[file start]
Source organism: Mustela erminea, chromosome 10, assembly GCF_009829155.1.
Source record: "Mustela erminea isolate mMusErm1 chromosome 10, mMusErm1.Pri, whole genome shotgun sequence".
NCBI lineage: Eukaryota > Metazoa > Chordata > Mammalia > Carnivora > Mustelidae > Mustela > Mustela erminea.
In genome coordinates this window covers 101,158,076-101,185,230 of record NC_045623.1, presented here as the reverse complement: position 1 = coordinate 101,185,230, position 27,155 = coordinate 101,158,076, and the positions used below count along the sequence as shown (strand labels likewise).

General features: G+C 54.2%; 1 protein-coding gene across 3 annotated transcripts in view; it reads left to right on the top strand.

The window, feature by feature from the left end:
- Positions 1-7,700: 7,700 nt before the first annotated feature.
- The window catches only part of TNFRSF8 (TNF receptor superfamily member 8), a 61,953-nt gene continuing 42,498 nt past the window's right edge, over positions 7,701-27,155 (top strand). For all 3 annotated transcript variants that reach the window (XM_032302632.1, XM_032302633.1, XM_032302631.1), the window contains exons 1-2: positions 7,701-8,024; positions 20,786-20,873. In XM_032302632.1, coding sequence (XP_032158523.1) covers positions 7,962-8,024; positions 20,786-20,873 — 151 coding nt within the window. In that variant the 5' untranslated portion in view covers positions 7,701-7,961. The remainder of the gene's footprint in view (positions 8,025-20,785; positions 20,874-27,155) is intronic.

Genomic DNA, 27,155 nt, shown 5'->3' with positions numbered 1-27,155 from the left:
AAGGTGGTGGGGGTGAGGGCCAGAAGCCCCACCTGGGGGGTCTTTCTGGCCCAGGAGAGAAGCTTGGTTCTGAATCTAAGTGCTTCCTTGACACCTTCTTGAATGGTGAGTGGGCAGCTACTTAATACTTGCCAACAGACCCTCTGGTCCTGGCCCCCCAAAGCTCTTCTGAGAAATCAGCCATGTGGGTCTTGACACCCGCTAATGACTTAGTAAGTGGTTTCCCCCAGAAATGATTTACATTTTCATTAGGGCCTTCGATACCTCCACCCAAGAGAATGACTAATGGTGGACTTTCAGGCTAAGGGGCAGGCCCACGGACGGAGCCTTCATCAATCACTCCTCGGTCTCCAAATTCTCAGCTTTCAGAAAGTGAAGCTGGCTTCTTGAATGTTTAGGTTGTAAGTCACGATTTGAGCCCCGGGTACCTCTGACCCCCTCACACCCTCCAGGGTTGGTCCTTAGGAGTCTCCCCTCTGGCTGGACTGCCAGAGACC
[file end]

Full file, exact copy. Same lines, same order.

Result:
Source organism: Mustela erminea, chromosome 10, assembly GCF_009829155.1.
Source record: "Mustela erminea isolate mMusErm1 chromosome 10, mMusErm1.Pri, whole genome shotgun sequence".
NCBI lineage: Eukaryota > Metazoa > Chordata > Mammalia > Carnivora > Mustelidae > Mustela > Mustela erminea.
In genome coordinates this window covers 101,158,076-101,185,230 of record NC_045623.1, presented here as the reverse complement: position 1 = coordinate 101,185,230, position 27,155 = coordinate 101,158,076, and the positions used below count along the sequence as shown (strand labels likewise).

General features: G+C 54.2%; 1 protein-coding gene across 3 annotated transcripts in view; it reads left to right on the top strand.

The window, feature by feature from the left end:
- Positions 1-7,700: 7,700 nt before the first annotated feature.
- The window catches only part of TNFRSF8 (TNF receptor superfamily member 8), a 61,953-nt gene continuing 42,498 nt past the window's right edge, over positions 7,701-27,155 (top strand). For all 3 annotated transcript variants that reach the window (XM_032302632.1, XM_032302633.1, XM_032302631.1), the window contains exons 1-2: positions 7,701-8,024; positions 20,786-20,873. In XM_032302632.1, coding sequence (XP_032158523.1) covers positions 7,962-8,024; positions 20,786-20,873 — 151 coding nt within the window. In that variant the 5' untranslated portion in view covers positions 7,701-7,961. The remainder of the gene's footprint in view (positions 8,025-20,785; positions 20,874-27,155) is intronic.

Genomic DNA, 27,155 nt, shown 5'->3' with positions numbered 1-27,155 from the left:
AAGGTGGTGGGGGTGAGGGCCAGAAGCCCCACCTGGGGGGTCTTTCTGGCCCAGGAGAGAAGCTTGGTTCTGAATCTAAGTGCTTCCTTGACACCTTCTTGAATGGTGAGTGGGCAGCTACTTAATACTTGCCAACAGACCCTCTGGTCCTGGCCCCCCAAAGCTCTTCTGAGAAATCAGCCATGTGGGTCTTGACACCCGCTAATGACTTAGTAAGTGGTTTCCCCCAGAAATGATTTACATTTTCATTAGGGCCTTCGATACCTCCACCCAAGAGAATGACTAATGGTGGACTTTCAGGCTAAGGGGCAGGCCCACGGACGGAGCCTTCATCAATCACTCCTCGGTCTCCAAATTCTCAGCTTTCAGAAAGTGAAGCTGGCTTCTTGAATGTTTAGGTTGTAAGTCACGATTTGAGCCCCGGGTACCTCTGACCCCCTCACACCCTCCAGGGTTGGTCCTTAGGAGTCTCCCCTCTGGCTGGACTGCCAGAGACC